Seneca workers struggle in Minnesota


A protest in support of migrant workers’ rights drew 60 workers and supporters at the Seneca Foods Plant in Montgomery, Minnesota September 29. Workers at the Montgomery plant are angered by the company’s unilateral cancellation of part of a promised year-end bonus and by the firing of a long-time worker, Jaime Alarcon, allegedly in retaliation for his advocacy of worker rights and union organizing.

Roughly 350 of the 700 workers at Seneca’s Montgomery plant are migrants, who are recruited in mid-April in Texas or Mexico for the pea and corn seasons. Typically, workers spend twelve hours a day, seven days a week canning vegetables from April into October.

Seneca Foods is the largest manufacturer of canned vegetables in North America, with labels including Libby, Festal and Stokely appearing in one out of every three cupboards in the United States. The Seneca plant in Montgomery is one of six in Minnesota and twenty-eight in the country.

A lawsuit filed in LeSueur County Court by six Seneca workers alleges that Seneca violated Minnesota law by failing to give workers legally-required advance notice of wages and terms of employment, and by failing to provide health insurance. The Minnesota law was written to protect migrant workers who are recruited from out-of-state.

According to Centro Campesino, many workers who have been coming to Seneca Foods for years have never received the required employee statement. The workers assumed that wages and conditions would be the same as in previous years, including year-end bonus for those workers who stay throughout the entire season.

In previous years, Seneca has paid workers a bonus of 15 percent of the final two months’ wages, for workers who stayed throughout the entire canning season. This year, however, Seneca shortened the bonus period and reduced the amount of the bonus from 15 percent to 10 percent. Workers were not told of the change until after they had come to Minnesota and begun work. Seneca Foods says the bonus must be decreased to offset the cost of this year’s hike in Minnesota’s minimum wage to $6.15 per hour.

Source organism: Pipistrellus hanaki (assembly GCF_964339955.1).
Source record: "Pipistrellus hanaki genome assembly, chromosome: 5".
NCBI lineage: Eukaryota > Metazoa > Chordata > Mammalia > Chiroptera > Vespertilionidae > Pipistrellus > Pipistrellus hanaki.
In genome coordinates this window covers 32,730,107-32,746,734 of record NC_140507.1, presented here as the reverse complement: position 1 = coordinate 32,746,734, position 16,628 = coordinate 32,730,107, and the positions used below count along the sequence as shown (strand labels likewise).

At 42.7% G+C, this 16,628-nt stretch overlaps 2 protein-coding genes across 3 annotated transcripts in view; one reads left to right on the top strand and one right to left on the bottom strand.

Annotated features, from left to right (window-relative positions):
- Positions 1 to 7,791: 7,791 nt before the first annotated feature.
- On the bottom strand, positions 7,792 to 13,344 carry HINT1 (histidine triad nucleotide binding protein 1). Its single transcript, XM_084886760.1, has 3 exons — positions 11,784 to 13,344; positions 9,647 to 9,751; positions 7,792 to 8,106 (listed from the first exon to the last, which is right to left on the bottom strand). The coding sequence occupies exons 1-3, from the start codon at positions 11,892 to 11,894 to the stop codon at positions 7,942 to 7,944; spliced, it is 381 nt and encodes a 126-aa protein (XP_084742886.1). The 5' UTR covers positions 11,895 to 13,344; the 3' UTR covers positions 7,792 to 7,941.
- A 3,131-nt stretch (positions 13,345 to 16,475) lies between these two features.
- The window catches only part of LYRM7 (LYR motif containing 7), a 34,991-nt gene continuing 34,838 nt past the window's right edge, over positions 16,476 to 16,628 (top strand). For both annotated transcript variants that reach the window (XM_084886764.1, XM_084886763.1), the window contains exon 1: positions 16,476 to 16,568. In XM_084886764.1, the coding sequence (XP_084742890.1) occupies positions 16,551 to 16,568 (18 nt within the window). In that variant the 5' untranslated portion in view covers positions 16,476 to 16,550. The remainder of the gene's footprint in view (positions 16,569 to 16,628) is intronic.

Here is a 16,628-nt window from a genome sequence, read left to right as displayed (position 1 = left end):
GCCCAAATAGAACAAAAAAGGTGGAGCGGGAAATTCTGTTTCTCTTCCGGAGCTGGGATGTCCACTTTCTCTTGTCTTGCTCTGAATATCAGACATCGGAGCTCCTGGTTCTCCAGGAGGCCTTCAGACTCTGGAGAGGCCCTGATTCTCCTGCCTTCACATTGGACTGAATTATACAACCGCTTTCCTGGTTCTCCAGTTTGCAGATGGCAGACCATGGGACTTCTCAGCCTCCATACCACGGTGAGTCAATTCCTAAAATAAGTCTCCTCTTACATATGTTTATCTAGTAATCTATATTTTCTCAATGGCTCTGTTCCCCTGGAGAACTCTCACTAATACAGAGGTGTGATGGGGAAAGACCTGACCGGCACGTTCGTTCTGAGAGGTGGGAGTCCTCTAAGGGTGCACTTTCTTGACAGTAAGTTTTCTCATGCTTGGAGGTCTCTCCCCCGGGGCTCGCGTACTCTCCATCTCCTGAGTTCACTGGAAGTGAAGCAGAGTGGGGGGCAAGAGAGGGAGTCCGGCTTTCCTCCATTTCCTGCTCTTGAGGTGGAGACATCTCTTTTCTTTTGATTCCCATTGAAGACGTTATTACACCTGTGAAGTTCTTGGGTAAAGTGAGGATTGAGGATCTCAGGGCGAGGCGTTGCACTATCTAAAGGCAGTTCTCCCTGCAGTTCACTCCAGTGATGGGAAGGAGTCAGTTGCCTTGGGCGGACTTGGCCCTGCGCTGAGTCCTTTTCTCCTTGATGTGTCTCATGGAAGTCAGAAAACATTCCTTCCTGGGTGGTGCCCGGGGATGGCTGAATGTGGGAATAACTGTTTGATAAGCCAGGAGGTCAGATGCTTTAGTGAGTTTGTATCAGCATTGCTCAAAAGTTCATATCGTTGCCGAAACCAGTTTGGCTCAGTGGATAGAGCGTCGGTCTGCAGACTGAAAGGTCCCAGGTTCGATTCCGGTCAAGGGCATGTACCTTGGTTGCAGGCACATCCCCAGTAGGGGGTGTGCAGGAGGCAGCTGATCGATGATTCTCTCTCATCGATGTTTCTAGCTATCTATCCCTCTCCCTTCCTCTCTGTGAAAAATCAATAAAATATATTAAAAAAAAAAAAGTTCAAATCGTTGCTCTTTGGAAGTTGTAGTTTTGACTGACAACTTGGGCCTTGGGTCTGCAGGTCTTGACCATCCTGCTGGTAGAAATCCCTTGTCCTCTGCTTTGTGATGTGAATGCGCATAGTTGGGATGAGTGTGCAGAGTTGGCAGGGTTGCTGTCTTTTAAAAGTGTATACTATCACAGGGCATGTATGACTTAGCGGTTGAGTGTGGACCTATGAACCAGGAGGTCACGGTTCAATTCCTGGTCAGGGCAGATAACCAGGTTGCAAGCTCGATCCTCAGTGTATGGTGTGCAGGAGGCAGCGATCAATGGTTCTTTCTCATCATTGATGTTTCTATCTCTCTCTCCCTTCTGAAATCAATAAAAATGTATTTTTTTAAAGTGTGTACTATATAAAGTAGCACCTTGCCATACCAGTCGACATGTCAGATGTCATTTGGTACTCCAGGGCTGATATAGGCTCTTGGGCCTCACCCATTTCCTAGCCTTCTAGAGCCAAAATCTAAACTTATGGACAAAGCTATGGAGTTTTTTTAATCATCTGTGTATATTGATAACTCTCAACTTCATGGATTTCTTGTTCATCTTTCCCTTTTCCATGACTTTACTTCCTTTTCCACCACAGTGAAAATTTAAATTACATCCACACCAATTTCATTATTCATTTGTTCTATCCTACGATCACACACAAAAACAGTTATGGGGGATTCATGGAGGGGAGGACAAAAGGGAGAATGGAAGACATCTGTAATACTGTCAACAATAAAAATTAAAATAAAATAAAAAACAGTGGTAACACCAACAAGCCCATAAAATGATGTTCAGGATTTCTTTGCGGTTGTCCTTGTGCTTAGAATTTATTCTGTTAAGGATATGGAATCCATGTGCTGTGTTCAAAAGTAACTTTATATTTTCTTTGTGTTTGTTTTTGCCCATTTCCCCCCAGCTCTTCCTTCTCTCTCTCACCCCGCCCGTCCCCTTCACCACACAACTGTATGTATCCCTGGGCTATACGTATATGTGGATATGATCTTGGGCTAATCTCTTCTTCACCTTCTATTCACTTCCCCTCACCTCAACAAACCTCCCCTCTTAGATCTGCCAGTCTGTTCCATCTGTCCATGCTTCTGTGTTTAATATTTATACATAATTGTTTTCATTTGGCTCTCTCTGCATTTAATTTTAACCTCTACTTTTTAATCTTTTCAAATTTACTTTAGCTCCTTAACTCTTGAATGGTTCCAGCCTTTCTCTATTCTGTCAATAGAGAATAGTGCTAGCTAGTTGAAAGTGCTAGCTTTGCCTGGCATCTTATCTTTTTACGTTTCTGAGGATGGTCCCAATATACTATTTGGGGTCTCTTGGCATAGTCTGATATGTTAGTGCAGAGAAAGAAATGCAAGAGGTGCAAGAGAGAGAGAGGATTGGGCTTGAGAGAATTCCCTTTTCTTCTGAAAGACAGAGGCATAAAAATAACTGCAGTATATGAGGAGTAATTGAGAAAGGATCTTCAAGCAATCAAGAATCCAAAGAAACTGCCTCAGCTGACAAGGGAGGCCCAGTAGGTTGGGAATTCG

After Jaime Alarcon heard about the bonus reduction, he began to organize workers. He circulated a petition, signed by 94 workers, protesting the unilateral reduction of bonuses. He also began to organize an independent union of Seneca workers. Alarcon presented the bonus petition to a supervisor on September 18. On the same day, he was given a three-day suspension, and when he returned to work on September 21, he was fired.

Alarcon, a line leader at the plant, supervised 60 or 70 other workers and had no previous warnings or disciplinary action. He had worked at the plant since 1995. Alarcon has filed a complaint with the National Labor Relations Board alleging that he was fired for legally protected labor organizing activity. Reached by telephone, Seneca Foods refused to comment on the situation.

Another worker, Leonardo Cornejo, was suspended from work and escorted out of the plant by Montgomery police on September 18, after he was overheard talking to other workers about Alarcon’s suspension. His supervisor, Roberto Romo, accused him of “agitating” amongst the workers. Cornejo was also prohibited from eating in the company cafeteria that day and was told by the police to go to the local church to get a free meal.

Seneca Foods houses migrant workers in two trailer lots, one for men and one for women. Workers pay $3.50 per night to stay there. The trailers house twenty people in each room and do not have kitchen, bathroom and shower facilities. Children are not allowed in the trailers.

Centro Campesino reports that Seneca sent memos to employees in early September 8 and 10, instructing them not to join the union. Seneca painted Centro Campesino as a dishonest organization trying to get people’s money and said the company would oppose union formation by all legal means. Seneca also barred Centro Campesino organizers from the trailer lots where workers are housed.

Teresa Welsh, Lauren Lentsch and Lindsey Twin, interns at the Resource Center, wrote this story as part of the Resource Center’s citizen journalism project.